This program is also imbued with the logic of inclusion, incorporating sectors that were excluded by the previous government’s proposal. However, the Education Ministry does not present data indicating that the amount of resources necessary to sustain the program in the medium and long term is guaranteed. Another aspect strongly criticized in the proposal is the possibility that this Fund will also finance university studies, thus dividing up the sparse resources even more.

 All these initiatives illustrate the impasse within the present administration. These programs are based upon the principles of the universal right to education and the need to overcome inequalities, but there is a lack of resources caused mainly by the maintenance of the economic policies of previous governments. Constrained by so-called “political governability”, the present government continues to make agreements with multilateral financial institutions, keeping a rigorous adjustment policy, with high interest rates and financial guarantees to the market through a primary surplus that takes away from the social budget a substantial portion of the resources necessary to implement basic rights.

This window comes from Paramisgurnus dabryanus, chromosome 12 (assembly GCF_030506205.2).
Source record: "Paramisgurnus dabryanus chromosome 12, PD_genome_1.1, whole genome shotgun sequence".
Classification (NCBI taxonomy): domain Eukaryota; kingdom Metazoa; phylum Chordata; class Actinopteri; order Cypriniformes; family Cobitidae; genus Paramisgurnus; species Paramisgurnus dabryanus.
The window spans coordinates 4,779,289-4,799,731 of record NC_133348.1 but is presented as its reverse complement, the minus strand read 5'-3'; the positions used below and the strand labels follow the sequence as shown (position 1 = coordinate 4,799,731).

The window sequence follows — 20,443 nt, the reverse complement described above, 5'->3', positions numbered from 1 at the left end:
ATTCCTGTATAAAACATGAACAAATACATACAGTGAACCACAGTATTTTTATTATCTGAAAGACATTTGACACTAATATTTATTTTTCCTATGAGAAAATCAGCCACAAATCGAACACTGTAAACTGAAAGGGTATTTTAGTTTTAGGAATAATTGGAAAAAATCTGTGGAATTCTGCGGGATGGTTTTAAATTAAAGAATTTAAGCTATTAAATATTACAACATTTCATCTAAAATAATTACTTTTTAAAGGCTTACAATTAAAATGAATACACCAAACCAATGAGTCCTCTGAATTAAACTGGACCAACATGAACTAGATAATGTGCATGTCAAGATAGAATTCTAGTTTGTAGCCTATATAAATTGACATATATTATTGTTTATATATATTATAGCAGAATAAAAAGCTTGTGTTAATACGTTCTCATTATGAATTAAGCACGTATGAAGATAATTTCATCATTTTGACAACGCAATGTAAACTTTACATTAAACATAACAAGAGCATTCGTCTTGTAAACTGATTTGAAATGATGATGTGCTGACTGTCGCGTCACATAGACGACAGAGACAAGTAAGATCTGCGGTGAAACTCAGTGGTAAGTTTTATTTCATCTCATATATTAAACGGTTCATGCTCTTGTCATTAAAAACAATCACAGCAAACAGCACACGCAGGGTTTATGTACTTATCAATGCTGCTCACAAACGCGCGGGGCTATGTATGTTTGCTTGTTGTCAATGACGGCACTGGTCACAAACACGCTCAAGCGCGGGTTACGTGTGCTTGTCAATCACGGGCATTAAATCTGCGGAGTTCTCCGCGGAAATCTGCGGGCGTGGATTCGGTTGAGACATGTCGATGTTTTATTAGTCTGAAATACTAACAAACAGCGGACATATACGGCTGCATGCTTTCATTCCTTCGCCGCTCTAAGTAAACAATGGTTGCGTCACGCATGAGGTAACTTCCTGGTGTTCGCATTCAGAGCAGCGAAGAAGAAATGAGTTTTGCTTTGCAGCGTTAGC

While there is a lack of resources to effectively implement the announced programs, Brazil’s economy has been registering a progressive increase in its primary surplus beyond the absurd target agreed to this year with the International Monetary Fund (IMF) of R$56,9 billion (US$19 billion*). This amount would be enough to multiply the Education Ministry’s budget, reviewed for 2004 at R$6 billion (US$2 billion) and budgeted at R$7,6 billion (US$2,5 billion) for 2005.


* Sérgio Haddad – relator nacional para o Direito à Educação; Mariângela Graciano – assessora da Relatoria Nacional para o Direito à Educação